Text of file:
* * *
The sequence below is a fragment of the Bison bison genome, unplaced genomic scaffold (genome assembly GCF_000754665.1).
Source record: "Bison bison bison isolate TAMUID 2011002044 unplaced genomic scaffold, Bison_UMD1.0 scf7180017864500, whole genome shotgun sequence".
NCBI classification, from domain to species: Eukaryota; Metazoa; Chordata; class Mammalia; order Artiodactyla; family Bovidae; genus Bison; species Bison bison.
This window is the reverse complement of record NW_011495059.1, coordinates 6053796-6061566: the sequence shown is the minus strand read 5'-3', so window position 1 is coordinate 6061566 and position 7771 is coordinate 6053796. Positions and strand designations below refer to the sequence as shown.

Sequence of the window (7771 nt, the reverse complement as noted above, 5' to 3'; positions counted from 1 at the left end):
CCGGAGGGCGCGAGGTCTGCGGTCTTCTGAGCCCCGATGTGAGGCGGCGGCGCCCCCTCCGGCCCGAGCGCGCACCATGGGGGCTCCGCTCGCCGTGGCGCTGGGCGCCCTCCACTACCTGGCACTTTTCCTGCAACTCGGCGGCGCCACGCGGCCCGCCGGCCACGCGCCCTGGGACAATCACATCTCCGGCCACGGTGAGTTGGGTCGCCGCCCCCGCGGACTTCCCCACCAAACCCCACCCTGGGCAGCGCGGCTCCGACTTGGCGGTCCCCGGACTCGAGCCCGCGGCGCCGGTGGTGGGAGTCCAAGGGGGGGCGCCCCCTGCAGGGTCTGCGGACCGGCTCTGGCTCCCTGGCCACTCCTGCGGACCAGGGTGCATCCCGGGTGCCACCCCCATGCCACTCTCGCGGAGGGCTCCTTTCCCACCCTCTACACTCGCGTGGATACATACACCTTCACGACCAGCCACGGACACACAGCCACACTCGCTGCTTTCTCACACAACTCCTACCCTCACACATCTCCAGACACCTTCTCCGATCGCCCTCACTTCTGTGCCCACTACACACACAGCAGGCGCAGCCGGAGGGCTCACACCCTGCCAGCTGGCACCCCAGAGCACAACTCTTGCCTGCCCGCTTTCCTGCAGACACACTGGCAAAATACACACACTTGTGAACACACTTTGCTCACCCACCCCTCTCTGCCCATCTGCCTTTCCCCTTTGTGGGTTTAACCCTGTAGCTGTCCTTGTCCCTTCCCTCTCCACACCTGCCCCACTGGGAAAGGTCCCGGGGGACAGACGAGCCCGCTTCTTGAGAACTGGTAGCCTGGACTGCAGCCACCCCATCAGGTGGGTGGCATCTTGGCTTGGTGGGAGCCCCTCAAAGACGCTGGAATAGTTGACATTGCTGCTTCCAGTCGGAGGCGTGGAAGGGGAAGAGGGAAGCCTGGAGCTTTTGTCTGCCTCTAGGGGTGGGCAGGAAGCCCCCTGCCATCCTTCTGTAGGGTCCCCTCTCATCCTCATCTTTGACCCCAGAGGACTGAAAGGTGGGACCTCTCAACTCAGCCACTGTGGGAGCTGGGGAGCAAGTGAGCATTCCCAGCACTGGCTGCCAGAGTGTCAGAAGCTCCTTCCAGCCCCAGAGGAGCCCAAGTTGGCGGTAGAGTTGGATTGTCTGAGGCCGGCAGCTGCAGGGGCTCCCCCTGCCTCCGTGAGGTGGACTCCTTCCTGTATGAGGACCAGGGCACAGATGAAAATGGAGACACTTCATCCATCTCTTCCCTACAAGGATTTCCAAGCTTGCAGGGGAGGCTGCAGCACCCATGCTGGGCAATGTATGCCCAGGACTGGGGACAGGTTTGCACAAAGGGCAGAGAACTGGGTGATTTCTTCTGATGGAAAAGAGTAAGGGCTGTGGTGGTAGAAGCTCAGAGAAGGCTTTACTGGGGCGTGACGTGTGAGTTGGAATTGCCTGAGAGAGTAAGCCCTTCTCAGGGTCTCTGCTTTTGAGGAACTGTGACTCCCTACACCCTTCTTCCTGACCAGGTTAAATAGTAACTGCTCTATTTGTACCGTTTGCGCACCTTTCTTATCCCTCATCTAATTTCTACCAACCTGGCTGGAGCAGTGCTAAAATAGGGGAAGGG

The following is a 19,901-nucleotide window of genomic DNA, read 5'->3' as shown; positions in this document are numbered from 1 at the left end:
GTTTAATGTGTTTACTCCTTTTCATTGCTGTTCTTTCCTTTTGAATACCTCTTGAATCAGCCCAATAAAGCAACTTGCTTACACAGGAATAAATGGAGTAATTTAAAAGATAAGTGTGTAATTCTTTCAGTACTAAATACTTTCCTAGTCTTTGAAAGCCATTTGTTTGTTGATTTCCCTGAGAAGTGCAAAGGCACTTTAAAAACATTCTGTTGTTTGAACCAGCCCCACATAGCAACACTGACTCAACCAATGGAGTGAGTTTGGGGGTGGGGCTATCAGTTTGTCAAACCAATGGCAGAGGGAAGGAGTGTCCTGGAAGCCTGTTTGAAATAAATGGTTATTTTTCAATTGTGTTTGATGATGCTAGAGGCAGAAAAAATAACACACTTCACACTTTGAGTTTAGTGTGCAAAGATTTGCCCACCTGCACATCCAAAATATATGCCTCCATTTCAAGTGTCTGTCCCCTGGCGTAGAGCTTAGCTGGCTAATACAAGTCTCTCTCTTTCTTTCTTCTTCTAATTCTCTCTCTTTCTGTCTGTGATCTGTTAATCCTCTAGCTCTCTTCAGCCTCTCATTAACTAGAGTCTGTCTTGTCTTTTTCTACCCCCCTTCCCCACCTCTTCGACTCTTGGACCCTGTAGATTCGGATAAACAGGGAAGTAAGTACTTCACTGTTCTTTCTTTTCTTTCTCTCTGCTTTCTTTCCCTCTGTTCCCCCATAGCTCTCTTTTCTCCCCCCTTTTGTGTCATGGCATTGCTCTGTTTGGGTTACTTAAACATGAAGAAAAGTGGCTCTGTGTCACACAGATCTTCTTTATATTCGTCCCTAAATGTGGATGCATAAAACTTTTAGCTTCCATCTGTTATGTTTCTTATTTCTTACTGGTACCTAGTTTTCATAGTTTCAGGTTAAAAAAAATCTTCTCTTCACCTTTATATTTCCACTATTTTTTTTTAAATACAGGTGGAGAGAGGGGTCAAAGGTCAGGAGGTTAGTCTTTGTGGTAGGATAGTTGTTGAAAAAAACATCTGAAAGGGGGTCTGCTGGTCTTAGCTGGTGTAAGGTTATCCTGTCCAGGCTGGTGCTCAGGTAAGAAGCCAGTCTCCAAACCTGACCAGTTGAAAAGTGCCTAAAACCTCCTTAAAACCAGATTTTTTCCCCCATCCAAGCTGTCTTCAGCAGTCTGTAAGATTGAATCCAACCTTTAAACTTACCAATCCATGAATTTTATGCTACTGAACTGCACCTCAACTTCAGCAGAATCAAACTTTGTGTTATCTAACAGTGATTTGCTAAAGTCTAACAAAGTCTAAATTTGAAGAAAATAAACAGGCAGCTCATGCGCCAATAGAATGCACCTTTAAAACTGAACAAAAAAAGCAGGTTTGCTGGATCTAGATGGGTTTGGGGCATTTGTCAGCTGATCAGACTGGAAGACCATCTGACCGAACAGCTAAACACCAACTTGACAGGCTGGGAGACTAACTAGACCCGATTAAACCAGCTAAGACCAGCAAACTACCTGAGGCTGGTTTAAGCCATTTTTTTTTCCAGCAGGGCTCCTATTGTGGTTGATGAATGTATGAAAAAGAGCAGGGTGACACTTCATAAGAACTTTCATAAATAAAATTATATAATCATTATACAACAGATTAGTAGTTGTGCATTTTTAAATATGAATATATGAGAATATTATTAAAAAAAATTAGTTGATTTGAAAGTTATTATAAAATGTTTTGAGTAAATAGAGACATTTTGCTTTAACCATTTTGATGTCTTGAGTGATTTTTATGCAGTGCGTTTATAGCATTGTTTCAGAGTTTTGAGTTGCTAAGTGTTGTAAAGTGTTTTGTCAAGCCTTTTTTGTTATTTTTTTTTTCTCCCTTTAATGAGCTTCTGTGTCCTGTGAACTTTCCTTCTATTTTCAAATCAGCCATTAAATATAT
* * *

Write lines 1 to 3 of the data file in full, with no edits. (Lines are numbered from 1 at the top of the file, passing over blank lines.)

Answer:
The sequence below is a fragment of the Bison bison genome, unplaced genomic scaffold (genome assembly GCF_000754665.1).
Source record: "Bison bison bison isolate TAMUID 2011002044 unplaced genomic scaffold, Bison_UMD1.0 scf7180017864500, whole genome shotgun sequence".
NCBI classification, from domain to species: Eukaryota; Metazoa; Chordata; class Mammalia; order Artiodactyla; family Bovidae; genus Bison; species Bison bison.